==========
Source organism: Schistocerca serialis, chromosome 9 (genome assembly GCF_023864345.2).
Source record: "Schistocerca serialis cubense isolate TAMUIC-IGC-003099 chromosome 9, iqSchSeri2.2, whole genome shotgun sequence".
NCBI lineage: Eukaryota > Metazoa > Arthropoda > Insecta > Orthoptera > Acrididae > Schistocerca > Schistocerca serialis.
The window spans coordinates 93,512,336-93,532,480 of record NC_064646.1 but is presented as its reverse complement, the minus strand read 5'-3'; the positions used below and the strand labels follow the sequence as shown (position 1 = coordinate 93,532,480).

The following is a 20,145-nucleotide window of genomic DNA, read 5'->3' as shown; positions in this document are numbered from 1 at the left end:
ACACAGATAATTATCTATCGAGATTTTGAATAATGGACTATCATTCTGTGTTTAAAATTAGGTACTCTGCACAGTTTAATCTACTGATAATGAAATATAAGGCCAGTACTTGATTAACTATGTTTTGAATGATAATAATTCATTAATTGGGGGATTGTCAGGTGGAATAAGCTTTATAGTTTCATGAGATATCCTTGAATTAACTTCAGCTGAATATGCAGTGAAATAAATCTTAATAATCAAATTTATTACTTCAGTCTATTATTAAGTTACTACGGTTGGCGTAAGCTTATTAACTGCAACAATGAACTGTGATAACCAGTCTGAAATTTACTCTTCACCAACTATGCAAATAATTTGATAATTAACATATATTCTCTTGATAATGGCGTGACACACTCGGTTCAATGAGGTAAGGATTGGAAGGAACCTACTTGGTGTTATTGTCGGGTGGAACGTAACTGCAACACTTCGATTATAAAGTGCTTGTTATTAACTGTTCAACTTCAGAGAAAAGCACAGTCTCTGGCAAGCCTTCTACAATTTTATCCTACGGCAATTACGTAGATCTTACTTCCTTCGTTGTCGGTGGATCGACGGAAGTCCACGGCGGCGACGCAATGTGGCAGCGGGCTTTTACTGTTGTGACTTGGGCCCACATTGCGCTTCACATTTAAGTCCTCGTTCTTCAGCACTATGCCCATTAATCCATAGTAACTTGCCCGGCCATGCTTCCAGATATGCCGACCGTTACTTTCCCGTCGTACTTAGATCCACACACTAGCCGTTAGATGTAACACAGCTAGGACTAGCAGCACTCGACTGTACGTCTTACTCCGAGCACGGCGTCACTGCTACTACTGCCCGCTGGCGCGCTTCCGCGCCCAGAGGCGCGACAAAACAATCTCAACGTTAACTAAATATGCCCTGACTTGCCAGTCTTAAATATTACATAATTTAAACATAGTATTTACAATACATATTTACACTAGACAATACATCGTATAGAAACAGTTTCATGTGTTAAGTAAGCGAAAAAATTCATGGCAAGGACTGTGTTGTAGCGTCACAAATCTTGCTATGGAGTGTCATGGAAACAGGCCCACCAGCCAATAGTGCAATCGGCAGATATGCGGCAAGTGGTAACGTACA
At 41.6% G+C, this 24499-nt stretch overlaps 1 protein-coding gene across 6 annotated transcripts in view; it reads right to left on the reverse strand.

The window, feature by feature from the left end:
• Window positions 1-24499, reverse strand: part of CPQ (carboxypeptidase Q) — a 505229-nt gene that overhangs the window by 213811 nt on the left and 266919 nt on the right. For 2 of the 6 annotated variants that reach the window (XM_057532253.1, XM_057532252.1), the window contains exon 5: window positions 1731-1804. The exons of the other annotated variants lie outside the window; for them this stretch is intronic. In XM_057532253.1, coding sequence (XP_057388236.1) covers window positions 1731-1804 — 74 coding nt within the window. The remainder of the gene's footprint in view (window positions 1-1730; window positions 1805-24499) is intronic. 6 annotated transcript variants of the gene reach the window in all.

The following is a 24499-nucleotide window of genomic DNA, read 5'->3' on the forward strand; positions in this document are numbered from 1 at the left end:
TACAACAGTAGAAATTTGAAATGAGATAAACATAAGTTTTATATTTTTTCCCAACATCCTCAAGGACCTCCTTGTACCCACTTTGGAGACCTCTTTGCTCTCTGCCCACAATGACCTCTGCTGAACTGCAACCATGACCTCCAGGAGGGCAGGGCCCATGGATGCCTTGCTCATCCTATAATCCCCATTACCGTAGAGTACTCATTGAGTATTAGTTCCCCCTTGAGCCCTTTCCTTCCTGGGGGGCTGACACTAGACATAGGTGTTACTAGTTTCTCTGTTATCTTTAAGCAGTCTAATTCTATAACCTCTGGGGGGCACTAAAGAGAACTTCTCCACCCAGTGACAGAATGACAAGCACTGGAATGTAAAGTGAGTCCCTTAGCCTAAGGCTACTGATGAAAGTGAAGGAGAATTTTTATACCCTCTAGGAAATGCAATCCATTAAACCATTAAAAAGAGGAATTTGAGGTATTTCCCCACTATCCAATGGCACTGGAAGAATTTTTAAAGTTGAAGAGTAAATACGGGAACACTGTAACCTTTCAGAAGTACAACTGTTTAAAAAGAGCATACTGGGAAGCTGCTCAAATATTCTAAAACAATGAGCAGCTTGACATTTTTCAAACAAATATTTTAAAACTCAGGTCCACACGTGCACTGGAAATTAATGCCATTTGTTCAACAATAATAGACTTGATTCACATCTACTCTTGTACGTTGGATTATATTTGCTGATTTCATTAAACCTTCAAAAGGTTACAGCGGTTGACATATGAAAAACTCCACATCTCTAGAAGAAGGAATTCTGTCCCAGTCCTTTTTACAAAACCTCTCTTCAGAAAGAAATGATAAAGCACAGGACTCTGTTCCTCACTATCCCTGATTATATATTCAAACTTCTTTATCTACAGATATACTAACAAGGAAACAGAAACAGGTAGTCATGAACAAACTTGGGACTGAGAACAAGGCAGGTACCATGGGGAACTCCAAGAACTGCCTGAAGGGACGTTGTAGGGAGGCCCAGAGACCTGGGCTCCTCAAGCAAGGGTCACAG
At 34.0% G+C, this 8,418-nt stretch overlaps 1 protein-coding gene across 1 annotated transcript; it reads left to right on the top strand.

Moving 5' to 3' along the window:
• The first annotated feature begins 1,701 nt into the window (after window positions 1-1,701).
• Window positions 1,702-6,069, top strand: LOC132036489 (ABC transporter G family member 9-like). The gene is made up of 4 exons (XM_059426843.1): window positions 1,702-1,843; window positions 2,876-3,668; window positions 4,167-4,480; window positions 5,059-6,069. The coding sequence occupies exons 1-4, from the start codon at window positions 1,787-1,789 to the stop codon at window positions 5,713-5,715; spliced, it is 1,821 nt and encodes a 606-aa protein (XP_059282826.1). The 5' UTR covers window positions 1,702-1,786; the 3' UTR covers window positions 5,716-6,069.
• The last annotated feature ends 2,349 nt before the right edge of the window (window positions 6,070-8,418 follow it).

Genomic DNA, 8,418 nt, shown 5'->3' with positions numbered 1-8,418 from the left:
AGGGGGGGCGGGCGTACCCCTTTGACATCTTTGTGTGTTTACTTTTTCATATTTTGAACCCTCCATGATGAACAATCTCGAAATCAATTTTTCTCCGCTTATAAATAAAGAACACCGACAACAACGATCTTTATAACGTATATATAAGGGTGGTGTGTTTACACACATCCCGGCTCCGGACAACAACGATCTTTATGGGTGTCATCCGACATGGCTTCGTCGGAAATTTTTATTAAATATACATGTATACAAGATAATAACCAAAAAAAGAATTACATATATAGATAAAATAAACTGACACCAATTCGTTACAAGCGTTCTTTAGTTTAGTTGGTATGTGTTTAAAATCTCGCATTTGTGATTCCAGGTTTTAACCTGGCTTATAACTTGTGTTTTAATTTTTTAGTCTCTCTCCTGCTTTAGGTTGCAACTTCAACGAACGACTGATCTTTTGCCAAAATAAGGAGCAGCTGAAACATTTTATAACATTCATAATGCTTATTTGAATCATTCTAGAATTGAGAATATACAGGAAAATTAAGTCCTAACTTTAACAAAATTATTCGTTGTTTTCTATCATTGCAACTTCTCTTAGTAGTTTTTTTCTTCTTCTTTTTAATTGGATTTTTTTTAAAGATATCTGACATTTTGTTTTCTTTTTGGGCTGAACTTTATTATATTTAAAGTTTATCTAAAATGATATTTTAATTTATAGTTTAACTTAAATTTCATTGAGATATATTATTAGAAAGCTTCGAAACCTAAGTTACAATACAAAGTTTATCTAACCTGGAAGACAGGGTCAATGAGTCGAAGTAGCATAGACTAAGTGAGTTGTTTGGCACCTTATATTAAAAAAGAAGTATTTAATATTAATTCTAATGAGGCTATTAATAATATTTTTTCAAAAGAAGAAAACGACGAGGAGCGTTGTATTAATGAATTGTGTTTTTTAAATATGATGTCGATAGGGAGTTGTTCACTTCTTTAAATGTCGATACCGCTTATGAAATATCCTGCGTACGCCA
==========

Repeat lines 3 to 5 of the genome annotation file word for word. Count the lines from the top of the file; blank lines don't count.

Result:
NCBI lineage: Eukaryota > Metazoa > Arthropoda > Insecta > Orthoptera > Acrididae > Schistocerca > Schistocerca serialis.
The window spans coordinates 93,512,336-93,532,480 of record NC_064646.1 but is presented as its reverse complement, the minus strand read 5'-3'; the positions used below and the strand labels follow the sequence as shown (position 1 = coordinate 93,532,480).

The following is a 20,145-nucleotide window of genomic DNA, read 5'->3' as shown; positions in this document are numbered from 1 at the left end: